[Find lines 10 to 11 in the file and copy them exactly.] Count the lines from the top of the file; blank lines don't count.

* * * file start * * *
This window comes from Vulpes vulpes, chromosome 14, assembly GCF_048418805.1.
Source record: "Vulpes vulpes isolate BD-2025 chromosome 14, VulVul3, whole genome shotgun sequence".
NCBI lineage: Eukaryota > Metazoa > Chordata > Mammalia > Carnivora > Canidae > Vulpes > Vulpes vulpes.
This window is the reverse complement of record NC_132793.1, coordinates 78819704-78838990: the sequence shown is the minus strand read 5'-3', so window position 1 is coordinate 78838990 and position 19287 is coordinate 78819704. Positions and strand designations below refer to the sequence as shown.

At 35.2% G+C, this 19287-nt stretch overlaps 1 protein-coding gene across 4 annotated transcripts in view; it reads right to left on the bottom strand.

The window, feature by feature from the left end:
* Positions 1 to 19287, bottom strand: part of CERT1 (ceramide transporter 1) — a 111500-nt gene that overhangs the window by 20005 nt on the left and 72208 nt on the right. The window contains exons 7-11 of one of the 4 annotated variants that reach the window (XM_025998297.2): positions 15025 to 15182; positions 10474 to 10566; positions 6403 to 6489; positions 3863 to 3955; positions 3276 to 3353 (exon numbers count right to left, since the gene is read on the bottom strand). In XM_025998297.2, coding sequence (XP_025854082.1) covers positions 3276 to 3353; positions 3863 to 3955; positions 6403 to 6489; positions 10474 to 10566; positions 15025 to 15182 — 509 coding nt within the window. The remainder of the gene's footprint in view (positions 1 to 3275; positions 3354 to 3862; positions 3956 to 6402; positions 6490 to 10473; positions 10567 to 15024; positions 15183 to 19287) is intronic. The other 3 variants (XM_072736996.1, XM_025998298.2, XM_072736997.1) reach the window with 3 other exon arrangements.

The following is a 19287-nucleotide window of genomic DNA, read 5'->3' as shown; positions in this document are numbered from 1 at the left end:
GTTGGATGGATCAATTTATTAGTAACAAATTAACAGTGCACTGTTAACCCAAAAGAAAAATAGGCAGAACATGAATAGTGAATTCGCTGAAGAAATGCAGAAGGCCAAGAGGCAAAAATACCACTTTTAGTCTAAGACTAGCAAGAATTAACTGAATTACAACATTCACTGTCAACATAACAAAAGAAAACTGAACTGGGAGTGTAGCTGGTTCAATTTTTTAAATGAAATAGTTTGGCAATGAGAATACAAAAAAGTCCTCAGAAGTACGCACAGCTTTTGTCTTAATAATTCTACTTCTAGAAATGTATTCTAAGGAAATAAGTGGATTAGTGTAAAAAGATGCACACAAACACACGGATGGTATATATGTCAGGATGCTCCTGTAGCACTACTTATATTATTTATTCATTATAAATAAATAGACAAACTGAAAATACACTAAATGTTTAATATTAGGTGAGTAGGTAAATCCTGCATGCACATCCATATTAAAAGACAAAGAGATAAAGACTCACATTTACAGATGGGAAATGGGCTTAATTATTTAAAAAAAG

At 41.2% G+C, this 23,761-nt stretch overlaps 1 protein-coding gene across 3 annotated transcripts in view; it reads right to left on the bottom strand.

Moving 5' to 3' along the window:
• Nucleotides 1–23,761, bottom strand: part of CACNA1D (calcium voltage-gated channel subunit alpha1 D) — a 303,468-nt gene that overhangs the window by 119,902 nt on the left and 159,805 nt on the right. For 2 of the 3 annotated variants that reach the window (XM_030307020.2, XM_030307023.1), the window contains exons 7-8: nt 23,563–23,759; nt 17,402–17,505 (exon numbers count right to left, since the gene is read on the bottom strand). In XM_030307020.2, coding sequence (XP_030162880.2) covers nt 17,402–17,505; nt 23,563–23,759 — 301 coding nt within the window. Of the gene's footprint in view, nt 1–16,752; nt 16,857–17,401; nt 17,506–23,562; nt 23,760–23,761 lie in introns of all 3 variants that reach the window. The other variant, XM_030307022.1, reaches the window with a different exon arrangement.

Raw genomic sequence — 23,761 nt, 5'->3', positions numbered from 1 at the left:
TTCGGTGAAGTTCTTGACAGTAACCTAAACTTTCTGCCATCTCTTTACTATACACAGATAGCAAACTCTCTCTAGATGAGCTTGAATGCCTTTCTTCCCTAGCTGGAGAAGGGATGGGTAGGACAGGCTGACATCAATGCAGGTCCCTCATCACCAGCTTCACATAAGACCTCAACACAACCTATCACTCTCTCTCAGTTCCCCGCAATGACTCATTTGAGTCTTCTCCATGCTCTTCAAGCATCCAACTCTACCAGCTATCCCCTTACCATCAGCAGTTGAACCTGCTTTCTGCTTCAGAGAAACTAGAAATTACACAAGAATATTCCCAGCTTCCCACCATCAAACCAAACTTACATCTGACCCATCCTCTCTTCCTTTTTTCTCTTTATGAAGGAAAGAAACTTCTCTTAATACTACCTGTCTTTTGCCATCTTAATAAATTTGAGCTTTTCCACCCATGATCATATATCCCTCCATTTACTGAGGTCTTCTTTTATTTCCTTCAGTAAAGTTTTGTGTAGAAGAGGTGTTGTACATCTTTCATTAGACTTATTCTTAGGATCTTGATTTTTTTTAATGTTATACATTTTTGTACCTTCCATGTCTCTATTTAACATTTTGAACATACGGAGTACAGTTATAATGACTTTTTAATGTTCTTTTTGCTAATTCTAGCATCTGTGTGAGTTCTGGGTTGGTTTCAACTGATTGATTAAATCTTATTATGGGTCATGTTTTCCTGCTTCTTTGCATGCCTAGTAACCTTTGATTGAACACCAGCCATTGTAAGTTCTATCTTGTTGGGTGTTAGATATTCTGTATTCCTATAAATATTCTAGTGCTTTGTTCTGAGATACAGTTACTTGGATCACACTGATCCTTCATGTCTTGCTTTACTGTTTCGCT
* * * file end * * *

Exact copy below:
At 41.2% G+C, this 23,761-nt stretch overlaps 1 protein-coding gene across 3 annotated transcripts in view; it reads right to left on the bottom strand.

Moving 5' to 3' along the window: